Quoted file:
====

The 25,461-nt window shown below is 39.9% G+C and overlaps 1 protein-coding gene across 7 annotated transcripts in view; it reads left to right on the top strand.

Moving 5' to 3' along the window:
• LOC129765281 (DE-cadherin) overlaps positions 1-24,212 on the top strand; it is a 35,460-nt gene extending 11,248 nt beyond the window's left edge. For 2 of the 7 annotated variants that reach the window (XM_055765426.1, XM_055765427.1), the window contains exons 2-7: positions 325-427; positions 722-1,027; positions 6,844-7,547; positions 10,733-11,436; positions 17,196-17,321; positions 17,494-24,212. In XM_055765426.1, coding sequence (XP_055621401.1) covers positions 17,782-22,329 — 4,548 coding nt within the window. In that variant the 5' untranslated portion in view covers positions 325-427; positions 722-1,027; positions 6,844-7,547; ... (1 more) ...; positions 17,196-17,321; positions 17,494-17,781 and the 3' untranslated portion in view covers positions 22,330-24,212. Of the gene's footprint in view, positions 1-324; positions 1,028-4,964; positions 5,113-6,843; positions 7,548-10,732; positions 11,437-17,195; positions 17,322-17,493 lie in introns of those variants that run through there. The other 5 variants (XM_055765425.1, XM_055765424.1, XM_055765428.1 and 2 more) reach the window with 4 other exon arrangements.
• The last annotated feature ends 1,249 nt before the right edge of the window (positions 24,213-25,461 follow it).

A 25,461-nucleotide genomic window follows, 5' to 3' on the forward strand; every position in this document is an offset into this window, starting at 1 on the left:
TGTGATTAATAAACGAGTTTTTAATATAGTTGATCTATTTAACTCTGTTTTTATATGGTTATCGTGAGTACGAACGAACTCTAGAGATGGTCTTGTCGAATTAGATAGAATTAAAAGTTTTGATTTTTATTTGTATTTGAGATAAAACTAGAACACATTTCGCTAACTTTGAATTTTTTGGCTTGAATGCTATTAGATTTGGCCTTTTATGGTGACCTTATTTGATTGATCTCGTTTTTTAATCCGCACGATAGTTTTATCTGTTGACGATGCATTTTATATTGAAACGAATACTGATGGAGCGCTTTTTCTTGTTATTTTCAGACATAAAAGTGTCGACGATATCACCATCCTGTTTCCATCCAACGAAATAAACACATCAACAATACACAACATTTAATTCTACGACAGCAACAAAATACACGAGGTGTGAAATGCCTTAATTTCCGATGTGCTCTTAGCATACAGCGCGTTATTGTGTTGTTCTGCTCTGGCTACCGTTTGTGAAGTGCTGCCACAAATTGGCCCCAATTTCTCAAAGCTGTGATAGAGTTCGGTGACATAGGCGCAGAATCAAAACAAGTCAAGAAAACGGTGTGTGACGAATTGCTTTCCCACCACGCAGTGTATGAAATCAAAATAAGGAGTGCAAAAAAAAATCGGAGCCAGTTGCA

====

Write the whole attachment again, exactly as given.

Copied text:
The 25,461-nt window shown below is 39.9% G+C and overlaps 1 protein-coding gene across 7 annotated transcripts in view; it reads left to right on the top strand.

Moving 5' to 3' along the window:
• LOC129765281 (DE-cadherin) overlaps positions 1-24,212 on the top strand; it is a 35,460-nt gene extending 11,248 nt beyond the window's left edge. For 2 of the 7 annotated variants that reach the window (XM_055765426.1, XM_055765427.1), the window contains exons 2-7: positions 325-427; positions 722-1,027; positions 6,844-7,547; positions 10,733-11,436; positions 17,196-17,321; positions 17,494-24,212. In XM_055765426.1, coding sequence (XP_055621401.1) covers positions 17,782-22,329 — 4,548 coding nt within the window. In that variant the 5' untranslated portion in view covers positions 325-427; positions 722-1,027; positions 6,844-7,547; ... (1 more) ...; positions 17,196-17,321; positions 17,494-17,781 and the 3' untranslated portion in view covers positions 22,330-24,212. Of the gene's footprint in view, positions 1-324; positions 1,028-4,964; positions 5,113-6,843; positions 7,548-10,732; positions 11,437-17,195; positions 17,322-17,493 lie in introns of those variants that run through there. The other 5 variants (XM_055765425.1, XM_055765424.1, XM_055765428.1 and 2 more) reach the window with 4 other exon arrangements.
• The last annotated feature ends 1,249 nt before the right edge of the window (positions 24,213-25,461 follow it).

A 25,461-nucleotide genomic window follows, 5' to 3' on the forward strand; every position in this document is an offset into this window, starting at 1 on the left:
TGTGATTAATAAACGAGTTTTTAATATAGTTGATCTATTTAACTCTGTTTTTATATGGTTATCGTGAGTACGAACGAACTCTAGAGATGGTCTTGTCGAATTAGATAGAATTAAAAGTTTTGATTTTTATTTGTATTTGAGATAAAACTAGAACACATTTCGCTAACTTTGAATTTTTTGGCTTGAATGCTATTAGATTTGGCCTTTTATGGTGACCTTATTTGATTGATCTCGTTTTTTAATCCGCACGATAGTTTTATCTGTTGACGATGCATTTTATATTGAAACGAATACTGATGGAGCGCTTTTTCTTGTTATTTTCAGACATAAAAGTGTCGACGATATCACCATCCTGTTTCCATCCAACGAAATAAACACATCAACAATACACAACATTTAATTCTACGACAGCAACAAAATACACGAGGTGTGAAATGCCTTAATTTCCGATGTGCTCTTAGCATACAGCGCGTTATTGTGTTGTTCTGCTCTGGCTACCGTTTGTGAAGTGCTGCCACAAATTGGCCCCAATTTCTCAAAGCTGTGATAGAGTTCGGTGACATAGGCGCAGAATCAAAACAAGTCAAGAAAACGGTGTGTGACGAATTGCTTTCCCACCACGCAGTGTATGAAATCAAAATAAGGAGTGCAAAAAAAAATCGGAGCCAGTTGCA